SENSITIVE                                                                                                                                                                                                                SENSITIVE

          •   Send the Subject a letter of reprimand notifying him that NSF has made a finding of
              research misconduct. 47                                                      ·    _

          •   Require the Subject to certify to the Assistant Inspector General for Investigations
              (AlGI) his completion of a responsible conduct of research training program and
              provide documentation of the program's content within 1 year of NSF's finding. 48
              The instruction should be in an interactive format (e.g., an instructor-led course) and
              specifically include information related to collaborations.

For a period of 1 year as of the date ofNSF's finding:
       • Require for each document (proposal, report, etc.) to which the Subject contributes
              4=:~-= 'r.:.., ... J.,.,._..,_~_...,,...~_....... ~   +--- l\.1 c   "C' / ....:l~ ...~.-.. ....,.~1..,o- _...,. .... _ 4-1.... =_-_.,..,.,......:J.,. 1.... .;"" ..;~...,.,...,+.;;h.,+,'; ___ .,._..,_\
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                           o            the Subject to submit a contemporaneous certification to the AlGI that the
                                        document does not contain plagiarism, falsification, or fabrication. 49
                           o            the Subject to submit contemporaneous assurances from a responsible
                                        official of his employer to the AlGI that the document does not contain
                                        plagiarism, falsification, or fabrication. 50

                                                   Subject's Response to Draft Investigation Report

         We provided the Subject with a copy of our draft report and attachments for comment. 5 1
The Subject submitted a response 52 in which he argued that our report "contains a confusion of
two separate issues: the accusation of my authoring plagiarism, which has been resolved by the
University's assessment that OIG agreed with, and the assessment on the reckless act of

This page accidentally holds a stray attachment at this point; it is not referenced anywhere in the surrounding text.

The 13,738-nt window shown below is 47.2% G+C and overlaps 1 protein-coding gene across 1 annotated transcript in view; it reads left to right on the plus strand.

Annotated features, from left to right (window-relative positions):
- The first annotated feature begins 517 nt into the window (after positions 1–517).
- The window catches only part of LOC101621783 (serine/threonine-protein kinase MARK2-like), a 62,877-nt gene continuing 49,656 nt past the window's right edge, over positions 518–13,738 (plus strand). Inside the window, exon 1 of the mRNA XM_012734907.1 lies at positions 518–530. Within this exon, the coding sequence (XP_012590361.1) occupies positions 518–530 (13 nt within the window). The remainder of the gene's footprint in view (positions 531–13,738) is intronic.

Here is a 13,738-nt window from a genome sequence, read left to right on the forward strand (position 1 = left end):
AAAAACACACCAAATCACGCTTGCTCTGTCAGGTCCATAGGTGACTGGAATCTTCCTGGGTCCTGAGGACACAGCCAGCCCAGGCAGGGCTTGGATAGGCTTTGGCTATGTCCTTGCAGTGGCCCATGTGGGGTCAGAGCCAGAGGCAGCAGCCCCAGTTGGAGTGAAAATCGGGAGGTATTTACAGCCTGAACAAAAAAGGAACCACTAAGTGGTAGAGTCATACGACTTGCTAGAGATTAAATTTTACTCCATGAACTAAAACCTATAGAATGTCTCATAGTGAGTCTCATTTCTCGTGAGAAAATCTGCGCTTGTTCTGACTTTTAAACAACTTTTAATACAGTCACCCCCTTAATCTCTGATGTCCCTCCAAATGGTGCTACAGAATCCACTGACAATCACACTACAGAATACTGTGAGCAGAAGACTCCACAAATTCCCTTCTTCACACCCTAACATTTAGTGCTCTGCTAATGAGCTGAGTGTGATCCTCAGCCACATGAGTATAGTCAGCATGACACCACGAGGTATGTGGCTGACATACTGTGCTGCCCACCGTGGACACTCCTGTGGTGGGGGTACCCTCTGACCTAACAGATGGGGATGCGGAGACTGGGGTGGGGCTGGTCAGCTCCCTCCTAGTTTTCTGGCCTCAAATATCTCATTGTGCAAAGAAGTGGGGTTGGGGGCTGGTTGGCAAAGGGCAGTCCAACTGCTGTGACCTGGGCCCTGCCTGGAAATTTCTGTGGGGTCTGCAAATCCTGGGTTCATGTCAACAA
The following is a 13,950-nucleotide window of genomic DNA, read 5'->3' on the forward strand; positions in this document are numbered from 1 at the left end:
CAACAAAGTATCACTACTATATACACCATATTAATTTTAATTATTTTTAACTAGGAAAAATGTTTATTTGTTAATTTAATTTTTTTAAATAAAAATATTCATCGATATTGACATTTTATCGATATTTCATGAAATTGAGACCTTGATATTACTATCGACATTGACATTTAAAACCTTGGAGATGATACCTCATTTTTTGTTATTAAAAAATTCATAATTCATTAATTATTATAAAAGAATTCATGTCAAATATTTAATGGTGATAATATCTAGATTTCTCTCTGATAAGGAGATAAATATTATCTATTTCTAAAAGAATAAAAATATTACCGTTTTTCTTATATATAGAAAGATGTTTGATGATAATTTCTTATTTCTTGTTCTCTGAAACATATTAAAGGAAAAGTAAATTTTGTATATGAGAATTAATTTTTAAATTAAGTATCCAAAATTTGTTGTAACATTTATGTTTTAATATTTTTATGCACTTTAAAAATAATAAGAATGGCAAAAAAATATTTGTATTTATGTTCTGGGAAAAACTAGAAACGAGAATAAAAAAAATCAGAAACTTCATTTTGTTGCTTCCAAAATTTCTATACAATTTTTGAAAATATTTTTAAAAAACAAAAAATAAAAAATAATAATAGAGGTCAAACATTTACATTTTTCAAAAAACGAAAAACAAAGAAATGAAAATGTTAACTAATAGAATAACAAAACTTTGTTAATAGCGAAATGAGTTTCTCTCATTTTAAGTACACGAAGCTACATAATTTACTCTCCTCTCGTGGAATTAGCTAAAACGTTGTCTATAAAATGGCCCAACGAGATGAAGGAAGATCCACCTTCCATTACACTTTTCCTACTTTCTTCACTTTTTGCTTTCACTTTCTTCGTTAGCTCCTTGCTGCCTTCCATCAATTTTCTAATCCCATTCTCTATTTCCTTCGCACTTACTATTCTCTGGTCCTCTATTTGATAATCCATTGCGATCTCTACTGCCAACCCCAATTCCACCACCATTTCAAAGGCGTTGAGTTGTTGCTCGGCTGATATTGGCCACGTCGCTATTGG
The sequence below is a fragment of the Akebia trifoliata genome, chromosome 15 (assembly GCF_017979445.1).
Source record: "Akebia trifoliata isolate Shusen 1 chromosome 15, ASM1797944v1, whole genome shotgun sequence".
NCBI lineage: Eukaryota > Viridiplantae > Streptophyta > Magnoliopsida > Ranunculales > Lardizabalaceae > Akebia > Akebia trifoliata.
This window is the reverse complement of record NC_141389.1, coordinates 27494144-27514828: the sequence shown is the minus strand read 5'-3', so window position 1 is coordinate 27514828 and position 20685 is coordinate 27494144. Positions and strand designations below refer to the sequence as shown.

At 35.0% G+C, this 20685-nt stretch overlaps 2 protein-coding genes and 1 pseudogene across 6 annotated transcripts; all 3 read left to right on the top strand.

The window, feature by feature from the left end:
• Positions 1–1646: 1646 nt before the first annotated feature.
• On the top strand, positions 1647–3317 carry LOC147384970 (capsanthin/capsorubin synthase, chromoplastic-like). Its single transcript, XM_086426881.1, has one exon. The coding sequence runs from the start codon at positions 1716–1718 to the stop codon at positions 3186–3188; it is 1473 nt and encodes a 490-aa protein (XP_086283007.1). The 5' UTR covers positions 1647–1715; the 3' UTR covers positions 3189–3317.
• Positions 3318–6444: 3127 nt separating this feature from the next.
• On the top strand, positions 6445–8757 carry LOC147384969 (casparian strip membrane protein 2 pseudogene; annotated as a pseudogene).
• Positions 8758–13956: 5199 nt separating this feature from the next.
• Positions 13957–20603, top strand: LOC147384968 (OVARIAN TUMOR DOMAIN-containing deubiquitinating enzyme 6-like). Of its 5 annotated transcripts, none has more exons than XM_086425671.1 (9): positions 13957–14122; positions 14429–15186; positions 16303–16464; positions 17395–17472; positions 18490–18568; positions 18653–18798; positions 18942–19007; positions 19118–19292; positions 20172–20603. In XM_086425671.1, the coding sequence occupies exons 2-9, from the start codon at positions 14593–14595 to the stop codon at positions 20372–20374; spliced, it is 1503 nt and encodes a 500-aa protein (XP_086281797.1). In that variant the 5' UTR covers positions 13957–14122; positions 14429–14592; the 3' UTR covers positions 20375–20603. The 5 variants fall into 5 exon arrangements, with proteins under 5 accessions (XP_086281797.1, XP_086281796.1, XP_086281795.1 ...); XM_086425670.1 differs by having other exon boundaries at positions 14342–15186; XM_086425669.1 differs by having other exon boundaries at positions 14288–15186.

submitting a proposal without thorough review." 53 He said he wished the report more clearly·
indicated that he himself "did not author any plagiarized texts, but submitted an NSF proposal
containing texts copied by a foreign colleague." 54 While we agree that the Subject was not the
author ofthe,plagiarized text, he did submit, as a collaborative proposal, a document almost
entirely written by the ES and did so despite emails from the ESwhich displayed a lack of
command of the English language. The stated goals of the U.S.-Egypt Program
Announcement indicate that submitted proposals should be a product of joint collaboration
between the U.S. and the non-U.S. scientists, rather than simply the work of the non-U.S.
collaborator. The Subject's very submission under this Announcement is in itself an act of
"appropriation of another person's ideas, processes, results or words without giving appropriate
credit," thus constituting plagiarism. 56           _                _

   A Group I action 45 C.F.R. 689.3(a)(l)(i).
   This action is similar to Group I actions 45 C.F.R. 689.3(a)(l).
   This action is similar 45 C.F.R. 689.3(a)(l)(iii).
   A Group I action 45 C.F.R. 689.3(a)(l)(iii).
   Tab 14.
   Tab 15.
   Tab 15, pg 2.
   Tab 15, pg 2.
   See footnote 20 herein.
   45 C.F.R. 689.1(a)(3).

SENSITIVE                                                                                SENSITIVE

       The Subject raised one other issue we will herein address. He argued that Source 5, the
only copied material identified in the portion he himself authored, should be removed from the
analysis and the total line counts changed accordingly. While we acknowledge the inclusion of
Source 5 material, which does include a form of citation and reference, is less egregious than
the other portions of plagiarized material, we maintain that the Subject did not clearly demarcate
the verbatim Source 5 text from text he himself authored. Ensuring adequate citation of
verbatim text requires the material to include quotations, citations, and reference; the absence of
even one of those three elements constitutes inadequate citation.

         Accordingly, the Subject's response did not provi4e adequate reason for OIG to change
its original determinations and recommendations.

                                 NATIONAL SCIENCE FOUNDATION
                                      4201 WILSON BOULEVARD
                                     ARLINGTON, VIRGINIA 22230

                                                                            FEB Z5 2014


       Re:     Notice of Research Misconduct Determination

Dear Dr.~

You served as Principal
                                                                     As documented in the
attached Investigative Report prepared by NSF's Office oflnspector General (OIG), this
proposal contained plagiarized material.

Research Misconduct and Proposed Sanctions

Under NSF's regulations, "research misconduct" is defined as "fabrication, falsification, or
plagiarism in proposing orperforming research funded by NSF ... " 45 CFR 689.l(a). NSF
defines "plagiarism" as "the appropriation of another person's ideas, processes, results or words